Environmental Issues in Malaysia

Environmental issues in Malaysia include: “air pollution from industrial and vehicular emissions; water pollution from raw sewage; deforestation; smoke/haze from Indonesian forest fires. Carbon dioxide emissions from consumption of energy:181.9 million Mt (2010 est.), country comparison to the world: 30. [Source: CIA World Factbook]

Environment - international agreements: party to: Biodiversity, Climate Change, Climate Change-Kyoto Protocol, Desertification, Endangered Species, Hazardous Wastes, Law of the Sea, Marine Life Conservation, Ozone Layer Protection, Ship Pollution, Tropical Timber 83, Tropical Timber 94, Wetlands. Signed, but not ratified: none of the selected agreements.

According to a survey of expatriates living in Asia: India, China, Vietnam, the Philippines, Indonesia and Hong Kong are regarded as the dirtiest places in Asia, while Singapore, Japan and Malaysia were regarded as the cleanest. Thailand, South Korea and Taiwan were in the middle.

Malaysia faces many natural hazards, particularly flooding, landslides, and forest fires. Human-induced transformation of the environment is often regarded as more problematic than natural disasters but less so than in other Asian countries. Automobile emissions are Malaysia’s major source of air pollution, but air quality indicators for Malaysian cities tend to indicate cleaner air than in most other Asian cities. Livestock farming, domestic sewage, and landclearing have contributed to river pollution, but government documents do not suggest that river pollution is widespread or acutely problematic. Oil and grease have polluted coastal waters in all states and groundwater in some areas, and rates of deforestation increased from 0.4 percent annually during the 1990s to 0.7 percent annually from 2000 to 2005. [Source: Library of Congress, 2006]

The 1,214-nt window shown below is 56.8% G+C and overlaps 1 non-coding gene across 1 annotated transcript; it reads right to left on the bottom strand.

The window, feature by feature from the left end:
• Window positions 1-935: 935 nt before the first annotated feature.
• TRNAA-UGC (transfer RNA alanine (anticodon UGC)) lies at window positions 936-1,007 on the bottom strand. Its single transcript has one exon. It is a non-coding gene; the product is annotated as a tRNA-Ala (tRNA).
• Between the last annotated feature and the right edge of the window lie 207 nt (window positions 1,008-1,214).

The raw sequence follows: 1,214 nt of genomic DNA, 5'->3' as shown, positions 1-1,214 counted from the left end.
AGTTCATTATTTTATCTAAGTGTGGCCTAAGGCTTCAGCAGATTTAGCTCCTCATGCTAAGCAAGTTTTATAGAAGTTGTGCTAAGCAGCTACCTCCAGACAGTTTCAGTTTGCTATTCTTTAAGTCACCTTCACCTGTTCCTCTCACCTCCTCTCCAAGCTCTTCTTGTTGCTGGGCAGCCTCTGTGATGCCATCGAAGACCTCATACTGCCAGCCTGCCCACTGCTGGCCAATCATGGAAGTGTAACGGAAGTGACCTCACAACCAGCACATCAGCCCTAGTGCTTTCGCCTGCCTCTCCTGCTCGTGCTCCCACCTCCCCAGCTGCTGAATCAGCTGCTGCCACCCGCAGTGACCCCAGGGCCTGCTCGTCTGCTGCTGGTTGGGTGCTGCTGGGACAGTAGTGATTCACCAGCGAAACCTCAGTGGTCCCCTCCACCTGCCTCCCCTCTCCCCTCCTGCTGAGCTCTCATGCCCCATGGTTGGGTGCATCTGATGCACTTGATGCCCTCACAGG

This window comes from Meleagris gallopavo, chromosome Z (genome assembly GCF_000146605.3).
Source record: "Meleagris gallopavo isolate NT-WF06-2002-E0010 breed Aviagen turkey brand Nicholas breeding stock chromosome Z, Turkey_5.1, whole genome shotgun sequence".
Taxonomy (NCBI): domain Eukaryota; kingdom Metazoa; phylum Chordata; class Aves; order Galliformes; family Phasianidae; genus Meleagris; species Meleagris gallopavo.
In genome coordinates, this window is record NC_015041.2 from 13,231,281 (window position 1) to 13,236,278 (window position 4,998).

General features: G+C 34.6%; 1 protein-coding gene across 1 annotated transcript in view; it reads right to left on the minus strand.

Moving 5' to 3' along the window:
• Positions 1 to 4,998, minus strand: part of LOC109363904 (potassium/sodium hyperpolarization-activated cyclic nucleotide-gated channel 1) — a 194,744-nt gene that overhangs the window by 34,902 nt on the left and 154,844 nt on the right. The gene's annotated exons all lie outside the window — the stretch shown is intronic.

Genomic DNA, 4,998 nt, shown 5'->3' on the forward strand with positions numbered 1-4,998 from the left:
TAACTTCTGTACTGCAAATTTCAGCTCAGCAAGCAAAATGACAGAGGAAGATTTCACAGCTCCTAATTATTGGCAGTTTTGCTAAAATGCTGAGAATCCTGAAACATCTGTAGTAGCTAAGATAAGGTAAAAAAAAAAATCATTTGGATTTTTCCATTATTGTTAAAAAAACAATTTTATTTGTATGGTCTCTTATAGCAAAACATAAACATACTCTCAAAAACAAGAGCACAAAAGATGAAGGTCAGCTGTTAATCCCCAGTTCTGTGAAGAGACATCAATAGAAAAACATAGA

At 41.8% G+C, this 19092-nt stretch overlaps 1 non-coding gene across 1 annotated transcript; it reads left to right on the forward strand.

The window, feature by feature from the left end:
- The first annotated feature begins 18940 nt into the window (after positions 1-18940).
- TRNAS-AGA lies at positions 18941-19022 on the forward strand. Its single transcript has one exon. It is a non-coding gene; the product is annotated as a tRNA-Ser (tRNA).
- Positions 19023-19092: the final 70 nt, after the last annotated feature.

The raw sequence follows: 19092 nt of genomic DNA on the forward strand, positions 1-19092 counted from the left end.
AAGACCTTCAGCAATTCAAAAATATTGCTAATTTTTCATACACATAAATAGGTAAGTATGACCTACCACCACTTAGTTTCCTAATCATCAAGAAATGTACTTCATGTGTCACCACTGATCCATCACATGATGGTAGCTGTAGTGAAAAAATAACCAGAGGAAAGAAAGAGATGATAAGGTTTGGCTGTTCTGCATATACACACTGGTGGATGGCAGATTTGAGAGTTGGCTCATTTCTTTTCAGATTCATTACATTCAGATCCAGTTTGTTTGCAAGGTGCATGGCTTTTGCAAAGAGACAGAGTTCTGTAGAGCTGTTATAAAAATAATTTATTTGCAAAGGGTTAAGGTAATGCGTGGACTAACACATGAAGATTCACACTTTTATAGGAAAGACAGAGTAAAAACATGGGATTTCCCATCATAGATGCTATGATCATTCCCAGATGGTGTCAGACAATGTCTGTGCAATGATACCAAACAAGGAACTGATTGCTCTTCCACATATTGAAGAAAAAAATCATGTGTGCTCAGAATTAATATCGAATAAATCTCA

Malaysia suffers from urban sprawl and traffic congestion in its capital Kuala Lumpur, and a lack of basic services in rural areas. DDT is still used, in part because it is effective in controlling mosquitos that carry the malaria parasite (1999, Source: World Wildlife Fund). The government has ordered academics not to make reports about pollution. At the same time a judge has ordered work to stop at a dam in Borneo over environmental reason and concerns about the rights of indigenous people.

Malaysia’s Plan to Build 'Green Economy'

In May 2011, Malaysia announced an ambitious plan to build a "green economy" with the help of an advisory council that includes economist Jeffrey Sachs and the UN climate change chief. AFP reported: “The initiative is part of economic reforms instituted by Prime Minister Najib Razak aimed at pushing the Southeast Asian country towards developed-nation status by 2020. Malaysia's vision of a "green economy" would see it moving beyond its status as a manufacturing hub, and establish "low carbon emissions, highly efficient use of resources, and a healthy, well-educated populace." [Source: AFP, May 18, 2011]

"Malaysia's ambitious goal is to simultaneously reduce poverty and achieve a green economy, " Najib said in a statement from New York. "We see science and technology innovation as key to achieving that goal, guided by the advice and active support of some of the world's most distinguished entrepreneurial, scientific and economic experts. These experts will liaise and work actively with key Malaysian agencies and institutions to develop 'quick wins' in the palm oil industry, in the creation of a smart city and smart village, and in education." As well as Sachs and Rajendra Pachauri, the chairman of the UN's Intergovernmental Panel on Climate Change, the panel also includes media tycoon Steve Forbes and two Nobel laureates.

Najib said the council would aim to "raise the number of scientifically and technically-trained individuals, entrepreneurs and innovators in our country." Malaysia also hopes to develop smart cities and villages, where the Internet is available and resources, such as water and electricity, are managed efficiently through information technology.

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